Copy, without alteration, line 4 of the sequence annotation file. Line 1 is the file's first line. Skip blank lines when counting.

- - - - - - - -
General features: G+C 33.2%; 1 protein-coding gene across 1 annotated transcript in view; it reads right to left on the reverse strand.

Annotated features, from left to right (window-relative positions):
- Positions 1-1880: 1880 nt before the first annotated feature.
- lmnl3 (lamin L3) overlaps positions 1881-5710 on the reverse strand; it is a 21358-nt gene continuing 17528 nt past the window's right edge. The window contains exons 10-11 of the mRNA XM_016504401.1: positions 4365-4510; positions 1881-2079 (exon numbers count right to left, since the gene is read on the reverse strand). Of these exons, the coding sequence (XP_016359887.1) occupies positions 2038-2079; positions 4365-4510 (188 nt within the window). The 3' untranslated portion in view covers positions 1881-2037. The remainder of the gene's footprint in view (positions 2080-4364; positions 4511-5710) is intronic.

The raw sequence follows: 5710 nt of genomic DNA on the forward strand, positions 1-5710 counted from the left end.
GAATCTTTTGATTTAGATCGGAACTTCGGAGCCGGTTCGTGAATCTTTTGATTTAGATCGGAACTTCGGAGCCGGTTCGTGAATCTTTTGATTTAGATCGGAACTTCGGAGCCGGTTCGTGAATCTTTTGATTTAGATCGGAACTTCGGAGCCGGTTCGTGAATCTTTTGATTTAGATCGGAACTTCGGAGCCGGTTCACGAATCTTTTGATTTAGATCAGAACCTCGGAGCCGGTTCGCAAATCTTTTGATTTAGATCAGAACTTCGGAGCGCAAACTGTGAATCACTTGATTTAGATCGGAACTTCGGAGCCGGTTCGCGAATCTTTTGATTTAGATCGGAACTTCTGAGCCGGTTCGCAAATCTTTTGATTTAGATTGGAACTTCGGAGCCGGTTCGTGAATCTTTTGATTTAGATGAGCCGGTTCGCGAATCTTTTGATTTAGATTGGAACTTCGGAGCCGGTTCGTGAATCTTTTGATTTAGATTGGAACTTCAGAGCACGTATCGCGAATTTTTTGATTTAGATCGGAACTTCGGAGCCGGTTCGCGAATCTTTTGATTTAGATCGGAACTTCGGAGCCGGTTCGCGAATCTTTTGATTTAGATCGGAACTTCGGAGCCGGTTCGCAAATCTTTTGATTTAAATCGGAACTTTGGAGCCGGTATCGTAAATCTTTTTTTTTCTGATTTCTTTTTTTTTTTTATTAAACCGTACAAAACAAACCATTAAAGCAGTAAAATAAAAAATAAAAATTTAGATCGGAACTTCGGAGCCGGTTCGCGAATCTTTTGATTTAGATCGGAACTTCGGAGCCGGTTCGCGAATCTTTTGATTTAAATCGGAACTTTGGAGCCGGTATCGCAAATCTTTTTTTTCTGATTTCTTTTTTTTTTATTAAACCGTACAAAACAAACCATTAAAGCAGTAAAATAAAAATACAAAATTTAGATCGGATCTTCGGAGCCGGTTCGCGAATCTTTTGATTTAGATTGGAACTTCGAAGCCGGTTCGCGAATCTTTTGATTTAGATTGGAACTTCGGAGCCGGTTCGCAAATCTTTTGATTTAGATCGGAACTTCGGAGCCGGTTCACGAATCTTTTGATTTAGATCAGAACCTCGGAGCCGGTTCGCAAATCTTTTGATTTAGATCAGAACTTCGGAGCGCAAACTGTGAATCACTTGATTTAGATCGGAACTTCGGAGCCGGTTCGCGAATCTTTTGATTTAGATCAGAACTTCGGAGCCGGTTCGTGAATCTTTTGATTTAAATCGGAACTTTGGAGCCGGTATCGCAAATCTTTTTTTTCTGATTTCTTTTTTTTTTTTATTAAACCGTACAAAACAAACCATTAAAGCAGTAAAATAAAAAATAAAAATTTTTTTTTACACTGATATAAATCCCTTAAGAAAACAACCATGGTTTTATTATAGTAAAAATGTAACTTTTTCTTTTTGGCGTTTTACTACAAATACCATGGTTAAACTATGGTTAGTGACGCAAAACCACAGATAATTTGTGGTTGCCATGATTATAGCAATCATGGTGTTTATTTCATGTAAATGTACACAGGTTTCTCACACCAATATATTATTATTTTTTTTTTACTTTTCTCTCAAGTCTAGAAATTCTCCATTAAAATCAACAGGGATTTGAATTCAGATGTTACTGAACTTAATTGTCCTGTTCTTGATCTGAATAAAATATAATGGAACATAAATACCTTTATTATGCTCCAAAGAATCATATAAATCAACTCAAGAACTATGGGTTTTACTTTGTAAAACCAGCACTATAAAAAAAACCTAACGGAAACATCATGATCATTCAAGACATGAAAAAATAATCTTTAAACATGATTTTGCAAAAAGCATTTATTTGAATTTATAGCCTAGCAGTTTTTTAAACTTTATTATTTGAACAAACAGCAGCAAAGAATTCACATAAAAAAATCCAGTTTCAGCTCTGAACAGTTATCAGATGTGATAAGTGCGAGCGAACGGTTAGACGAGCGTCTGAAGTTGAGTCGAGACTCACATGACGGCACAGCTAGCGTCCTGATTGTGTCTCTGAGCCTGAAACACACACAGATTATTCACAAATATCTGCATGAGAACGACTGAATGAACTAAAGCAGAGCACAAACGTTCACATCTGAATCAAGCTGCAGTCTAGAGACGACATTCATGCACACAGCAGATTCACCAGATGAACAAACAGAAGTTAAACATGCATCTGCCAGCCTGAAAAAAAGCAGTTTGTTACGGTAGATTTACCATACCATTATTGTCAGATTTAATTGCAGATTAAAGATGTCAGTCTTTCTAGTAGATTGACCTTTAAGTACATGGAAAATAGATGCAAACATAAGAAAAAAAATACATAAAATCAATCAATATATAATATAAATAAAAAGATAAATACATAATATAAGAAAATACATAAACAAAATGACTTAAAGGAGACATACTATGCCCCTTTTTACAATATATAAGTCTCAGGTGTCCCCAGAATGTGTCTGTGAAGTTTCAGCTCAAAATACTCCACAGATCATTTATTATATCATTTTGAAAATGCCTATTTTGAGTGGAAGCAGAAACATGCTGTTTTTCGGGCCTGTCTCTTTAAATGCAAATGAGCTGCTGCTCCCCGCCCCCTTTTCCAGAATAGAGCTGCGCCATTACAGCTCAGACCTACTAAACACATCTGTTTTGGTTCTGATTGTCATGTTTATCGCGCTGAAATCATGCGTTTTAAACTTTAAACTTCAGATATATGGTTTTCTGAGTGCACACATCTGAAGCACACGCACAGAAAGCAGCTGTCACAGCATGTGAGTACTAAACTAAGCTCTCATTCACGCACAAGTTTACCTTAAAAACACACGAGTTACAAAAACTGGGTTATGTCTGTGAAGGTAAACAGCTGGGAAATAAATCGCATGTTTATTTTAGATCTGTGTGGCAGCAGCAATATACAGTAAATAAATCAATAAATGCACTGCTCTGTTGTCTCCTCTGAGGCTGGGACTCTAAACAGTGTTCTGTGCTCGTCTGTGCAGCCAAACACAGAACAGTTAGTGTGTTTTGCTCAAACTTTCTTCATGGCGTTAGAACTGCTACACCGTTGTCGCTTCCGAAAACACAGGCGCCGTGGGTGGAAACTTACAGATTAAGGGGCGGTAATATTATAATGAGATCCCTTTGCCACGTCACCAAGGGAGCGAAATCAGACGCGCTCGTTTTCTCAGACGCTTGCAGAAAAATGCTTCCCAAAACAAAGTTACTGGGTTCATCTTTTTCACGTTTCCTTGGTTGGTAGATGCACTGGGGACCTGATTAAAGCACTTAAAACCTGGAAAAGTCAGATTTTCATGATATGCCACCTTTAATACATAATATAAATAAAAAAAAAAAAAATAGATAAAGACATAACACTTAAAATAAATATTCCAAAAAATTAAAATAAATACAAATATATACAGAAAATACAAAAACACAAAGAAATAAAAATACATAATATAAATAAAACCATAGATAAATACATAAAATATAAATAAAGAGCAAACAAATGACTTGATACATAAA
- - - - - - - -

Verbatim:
- lmnl3 (lamin L3) overlaps positions 1881-5710 on the reverse strand; it is a 21358-nt gene continuing 17528 nt past the window's right edge. The window contains exons 10-11 of the mRNA XM_016504401.1: positions 4365-4510; positions 1881-2079 (exon numbers count right to left, since the gene is read on the reverse strand). Of these exons, the coding sequence (XP_016359887.1) occupies positions 2038-2079; positions 4365-4510 (188 nt within the window). The 3' untranslated portion in view covers positions 1881-2037. The remainder of the gene's footprint in view (positions 2080-4364; positions 4511-5710) is intronic.